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How to Set Up an Enterprise

by John London ; Updated September 26, 2017
Think like an entrepreneur to make your enterprise a success.

Setting up an enterprise requires time, money and energy. Your enterprise doesn't necessarily have to make money, though. Non-profit organizations or social enterprises -- such as Red Cross and YMCA -- play a role in society that is no lesser than that of for-profit businesses. Whatever the enterprise you want to set up, approach it professionally.

Come up with an idea of what your enterprise will be about. Think about who will be the customers of your business. If you plan your enterprise to be a non-profit organization, define the beneficiaries of its work. Also, consider how to finance your organization and where it will get money to grow.

Write a business plan. This formal document describes the structure of the organization, its financial aspects, the products it will produce or services it will provide and many other details relating to how the organization will work. Social enterprises also need a business plan as it will make the enterprise more professional. Instead of profits, they can measure their success in terms of people fed, children saved from HIV/AIDs or other measurements of their social impact.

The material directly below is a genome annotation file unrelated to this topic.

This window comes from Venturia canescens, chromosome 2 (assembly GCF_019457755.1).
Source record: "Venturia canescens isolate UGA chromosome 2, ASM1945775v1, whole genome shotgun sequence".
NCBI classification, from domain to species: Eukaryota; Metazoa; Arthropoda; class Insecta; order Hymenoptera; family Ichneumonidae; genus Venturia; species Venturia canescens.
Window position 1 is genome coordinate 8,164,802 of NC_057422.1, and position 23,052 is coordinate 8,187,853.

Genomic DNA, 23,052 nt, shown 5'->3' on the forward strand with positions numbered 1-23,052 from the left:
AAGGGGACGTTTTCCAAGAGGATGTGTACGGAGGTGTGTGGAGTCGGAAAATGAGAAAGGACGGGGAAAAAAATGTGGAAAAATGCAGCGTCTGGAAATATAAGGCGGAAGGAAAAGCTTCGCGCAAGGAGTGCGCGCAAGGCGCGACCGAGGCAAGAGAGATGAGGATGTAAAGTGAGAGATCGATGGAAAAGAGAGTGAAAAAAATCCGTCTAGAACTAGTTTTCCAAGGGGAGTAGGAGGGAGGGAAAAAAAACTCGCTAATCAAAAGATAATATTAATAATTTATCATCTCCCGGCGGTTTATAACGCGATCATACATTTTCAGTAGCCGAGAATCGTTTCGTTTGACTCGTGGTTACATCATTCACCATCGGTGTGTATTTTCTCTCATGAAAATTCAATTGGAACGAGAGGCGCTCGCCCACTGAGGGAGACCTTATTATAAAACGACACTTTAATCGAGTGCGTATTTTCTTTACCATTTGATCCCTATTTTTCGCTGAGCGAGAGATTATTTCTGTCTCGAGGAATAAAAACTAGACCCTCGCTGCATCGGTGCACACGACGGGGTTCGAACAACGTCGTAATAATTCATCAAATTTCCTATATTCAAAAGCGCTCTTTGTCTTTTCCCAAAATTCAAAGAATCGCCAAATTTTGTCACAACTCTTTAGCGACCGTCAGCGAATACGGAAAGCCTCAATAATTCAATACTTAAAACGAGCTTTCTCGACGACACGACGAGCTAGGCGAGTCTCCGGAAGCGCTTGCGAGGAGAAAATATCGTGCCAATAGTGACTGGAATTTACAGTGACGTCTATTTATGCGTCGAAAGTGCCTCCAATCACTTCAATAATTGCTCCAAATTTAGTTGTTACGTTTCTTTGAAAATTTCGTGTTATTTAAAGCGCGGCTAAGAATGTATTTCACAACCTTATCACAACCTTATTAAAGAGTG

Raise capital to start your enterprise. If you want to start a business enterprise, contact local banks and venture capital funds. If your enterprise is of social nature, ask for funding from charity organizations, the government or philanthropic foundations.

Register the enterprise's name at the local authority, typically the office of the Secretary of State. As name registration differs from state to state, consult business.gov for how to do it in your state.

Obtain an Employer Identification Number, or EIN, from the U.S. Revenue and Internal Revenue Service. You can apply for this number online at IRS.gov. The site includes information on tax state registration you may need to go through, depending on the state in which you registered the enterprise.

Photo Credits

  • enthusiastic employee image by Mykola Velychko from Fotolia.com
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